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Grille de lecture critique d’un article médical / Critical Appraisal Template Sheets

 

Resources in EBM / clinical research / research on research

 

You will find here under a non-exhaustive list of Journals, books, website, and other electronic tools that will help you conduct your own research or help you understand, evaluate and critically appraise the research of others.

Please feel free to write to me if there are any errors, or if you are aware of some documentation that could be of help other researchers (EBMteaching@hotmail.com)

 

1. Journals

Here below are the main Journals, classified according to their main research interest. Some are free to access, some require a subscription. In the latter case, check with your school or university, they might have a contribution for all the students. You can copy and paste the internet address of each Journal in your search engine.

For each of them you can browse the content, and then access the paper of interest if you have free access or a granted (paid) access. You can also require the Journal to send you the Table of Content (TOC) to keep you informed.

All these Journals were accessed on 07.10.2022

In green: open access

In orange: limited access

In red: no free access, paying content, subscription

In bold: the few Journals every person interested in EBM / clinical research / biostatistics should read

 

1.1. Methodology Journals

The one you should read:

Good Journal for general methodology in clinical research

The other ones:

 

1.2. Statistics Journals

The one you should read:

Statistics in Medicine (Statistics in Medicine: List of Issues - Wiley Online Library) no free access, paying content, subscription

A must read Journal in the field of biostatistics

The other ones:

 

1.3. Systematic reviews Journals

The one you should read:

The other ones:

 

1.4. Trials Journals

The one you should read:

Journal of the Society for Clinical Trials

 

The other ones:

 

1.5. Evidence Based Medicine Journals

The one you should read:

Limited access

The other ones:

 

1.6. Epidemiology Journals

The one you should read:

  • American Journal of Epidemiology ()

The other ones:

Epidemiology (Epidemiology (lww.com)) no free access, paying content, subscription

 

1.7. Statistic educational series in medical journals (methodology series in pubmed free text)

In the following journal, you will find a collection of papers on biostatistics and research methodology

https://jamanetwork.com/collections/44042/guide-to-statistics-and-medicine

Indian journal of dermatology methodology series

Eur J Gen Pract 2018

J Clin Psychopharmacol 2018

BMC Biol 2020

J Clin Epidemiol 2017

Vet pathol 2018

Emerg Med 2019

Int Crit Care Nurs 2005

 

 

2. Books

Biostatistics / probability

-        Ouellet G. Statistics et probabilités. Les éditions Le Griffon d’argile.

-        Rousson V. Statistiques appliquées aux sciences de la vie. Edt Lavoisier

-        Peacock J et al. Oxford handbook of medical statistics. OUP 2011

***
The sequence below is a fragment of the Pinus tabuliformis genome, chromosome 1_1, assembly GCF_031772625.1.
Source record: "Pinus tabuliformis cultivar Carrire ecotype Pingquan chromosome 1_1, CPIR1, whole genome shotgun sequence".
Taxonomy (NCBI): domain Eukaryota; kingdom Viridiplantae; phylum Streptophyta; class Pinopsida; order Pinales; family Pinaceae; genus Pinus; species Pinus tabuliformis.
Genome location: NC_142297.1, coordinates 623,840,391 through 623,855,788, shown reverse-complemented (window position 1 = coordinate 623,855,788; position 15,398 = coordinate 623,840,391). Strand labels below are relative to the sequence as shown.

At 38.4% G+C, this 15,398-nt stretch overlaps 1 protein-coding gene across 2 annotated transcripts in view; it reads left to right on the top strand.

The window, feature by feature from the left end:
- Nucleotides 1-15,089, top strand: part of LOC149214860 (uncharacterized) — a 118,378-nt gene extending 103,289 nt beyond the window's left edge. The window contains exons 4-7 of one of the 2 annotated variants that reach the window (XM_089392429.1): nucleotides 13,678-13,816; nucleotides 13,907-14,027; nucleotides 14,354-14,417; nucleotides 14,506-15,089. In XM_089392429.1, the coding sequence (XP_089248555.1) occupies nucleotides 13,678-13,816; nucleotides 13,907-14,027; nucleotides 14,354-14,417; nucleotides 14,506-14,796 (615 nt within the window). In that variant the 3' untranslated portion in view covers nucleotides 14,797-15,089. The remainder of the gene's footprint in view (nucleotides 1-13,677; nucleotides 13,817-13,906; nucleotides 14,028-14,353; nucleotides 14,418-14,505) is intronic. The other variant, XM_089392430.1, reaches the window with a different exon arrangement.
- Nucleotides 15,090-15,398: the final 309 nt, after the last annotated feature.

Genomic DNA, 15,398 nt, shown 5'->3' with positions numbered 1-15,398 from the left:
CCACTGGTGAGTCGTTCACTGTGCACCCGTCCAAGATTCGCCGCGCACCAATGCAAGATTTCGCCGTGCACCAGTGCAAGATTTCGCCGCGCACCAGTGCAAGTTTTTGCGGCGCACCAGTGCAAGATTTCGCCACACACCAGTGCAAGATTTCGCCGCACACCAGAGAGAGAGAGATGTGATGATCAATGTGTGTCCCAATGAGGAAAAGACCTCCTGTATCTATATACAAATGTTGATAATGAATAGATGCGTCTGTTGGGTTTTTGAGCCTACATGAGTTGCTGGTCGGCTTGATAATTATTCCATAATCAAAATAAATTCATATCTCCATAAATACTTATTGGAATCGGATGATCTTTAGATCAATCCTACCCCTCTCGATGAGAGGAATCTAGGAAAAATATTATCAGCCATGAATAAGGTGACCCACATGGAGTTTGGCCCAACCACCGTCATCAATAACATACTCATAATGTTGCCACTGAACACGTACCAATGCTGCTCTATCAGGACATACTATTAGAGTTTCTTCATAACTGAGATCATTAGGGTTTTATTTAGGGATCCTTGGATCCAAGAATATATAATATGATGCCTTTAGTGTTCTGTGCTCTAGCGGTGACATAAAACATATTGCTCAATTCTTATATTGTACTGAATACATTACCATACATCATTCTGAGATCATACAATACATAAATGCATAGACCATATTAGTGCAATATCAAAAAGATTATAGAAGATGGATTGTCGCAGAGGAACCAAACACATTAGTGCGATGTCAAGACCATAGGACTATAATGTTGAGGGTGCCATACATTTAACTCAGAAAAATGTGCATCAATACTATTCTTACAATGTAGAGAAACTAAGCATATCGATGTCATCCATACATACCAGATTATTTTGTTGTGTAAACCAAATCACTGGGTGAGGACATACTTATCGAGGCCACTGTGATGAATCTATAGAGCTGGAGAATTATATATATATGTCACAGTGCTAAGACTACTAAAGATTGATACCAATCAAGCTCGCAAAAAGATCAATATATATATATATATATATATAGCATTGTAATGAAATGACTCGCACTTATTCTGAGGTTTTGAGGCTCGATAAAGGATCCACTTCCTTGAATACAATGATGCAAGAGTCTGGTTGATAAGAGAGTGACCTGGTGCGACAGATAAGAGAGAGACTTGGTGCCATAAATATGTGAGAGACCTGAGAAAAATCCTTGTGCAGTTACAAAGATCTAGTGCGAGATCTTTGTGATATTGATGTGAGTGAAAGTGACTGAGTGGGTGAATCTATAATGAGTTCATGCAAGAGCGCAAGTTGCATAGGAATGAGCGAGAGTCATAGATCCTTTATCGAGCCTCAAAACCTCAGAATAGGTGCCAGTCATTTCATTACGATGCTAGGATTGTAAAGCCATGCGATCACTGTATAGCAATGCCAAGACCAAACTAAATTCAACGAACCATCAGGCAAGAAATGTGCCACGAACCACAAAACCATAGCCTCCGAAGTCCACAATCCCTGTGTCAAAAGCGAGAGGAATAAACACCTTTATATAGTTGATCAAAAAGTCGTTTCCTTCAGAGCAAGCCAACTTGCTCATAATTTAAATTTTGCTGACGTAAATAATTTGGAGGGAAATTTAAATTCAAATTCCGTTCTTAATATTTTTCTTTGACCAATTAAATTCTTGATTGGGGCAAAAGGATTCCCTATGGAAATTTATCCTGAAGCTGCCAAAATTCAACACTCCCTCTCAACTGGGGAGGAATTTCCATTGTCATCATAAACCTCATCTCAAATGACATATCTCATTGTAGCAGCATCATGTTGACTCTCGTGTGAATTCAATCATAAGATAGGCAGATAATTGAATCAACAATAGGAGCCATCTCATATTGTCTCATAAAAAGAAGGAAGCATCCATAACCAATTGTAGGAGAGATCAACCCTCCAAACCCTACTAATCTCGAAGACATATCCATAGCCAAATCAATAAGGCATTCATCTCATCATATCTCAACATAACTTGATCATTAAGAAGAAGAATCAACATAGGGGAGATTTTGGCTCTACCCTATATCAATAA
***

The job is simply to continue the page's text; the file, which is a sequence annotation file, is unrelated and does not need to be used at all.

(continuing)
-        O’Kelly M et al. Clinical trials with missing data. A guide for practioners. Edt Wiley 2014

-        Machin D et al. Sample sizes for clinical, laboratory and epidemiology studies. Edt Wiley 2018

-        Motulsky H. Biostatistique. Une approche intuitive. De Boeck 2010

-        Bate S et al. The design and statistical analysis of animal experiments. Edt Cambridge 2014

-        Hulley SB et al. Designing cinical research. Edt Lippincott 2001

Research methodology / trials

-        Prognosis research in healthcare. OUP 2019

-        Pepe M. The statistical evaluation of medical tests for classification and prediction. OPU 2003

-        Piantadosi S et al. Clinical trials. A methodologic perspective. Edt Wiley 2017

EBM/Critical appraisal

-        Strauss E et al. Evidence-based Medicine. How to practice and teach EBM. Edt Elsevier 2005

-        Ajetunmobi O. Making sense of critical appraisal. Edt Hodder Arnold 2002

-        Elwood M. Critical appraisal of epidemiological studies and clinical trials. OUP 2017

-        Gosall N et al. The doctor’s guide to critical appraisal. Edt Pastest 2015

-        Wang D et al. Clinical trials. A practical guide to design, analysis and reporting. Edt Remedica 2006

-        Simpson A et al. Epidémiologie appliquée. Une initiation à la lecture critique en sciences de la santé. Edt Chenelière Education 2017

Systematic reviews / meta-analysis

-        Systematic reviews in health care. Meta-analysis in context. BMJ Books 2001

-        Cochrane handbook for systematic reviews of interventions. Edt Wiley Blackwell 2008

STATA

-        Introduction to time series using STATA

-        Taffé P. Probabilité et statistique pour les sciences de la vie. STATA press 2014

-        Acock A. A gentle introduction to STATA. STATA press 2014

History of EBM

-        Trohler U. “to improve the evidence of Medicine”. The 18th century British origins of a critical approach. Royal College of Physicians of Edinburgh, 2000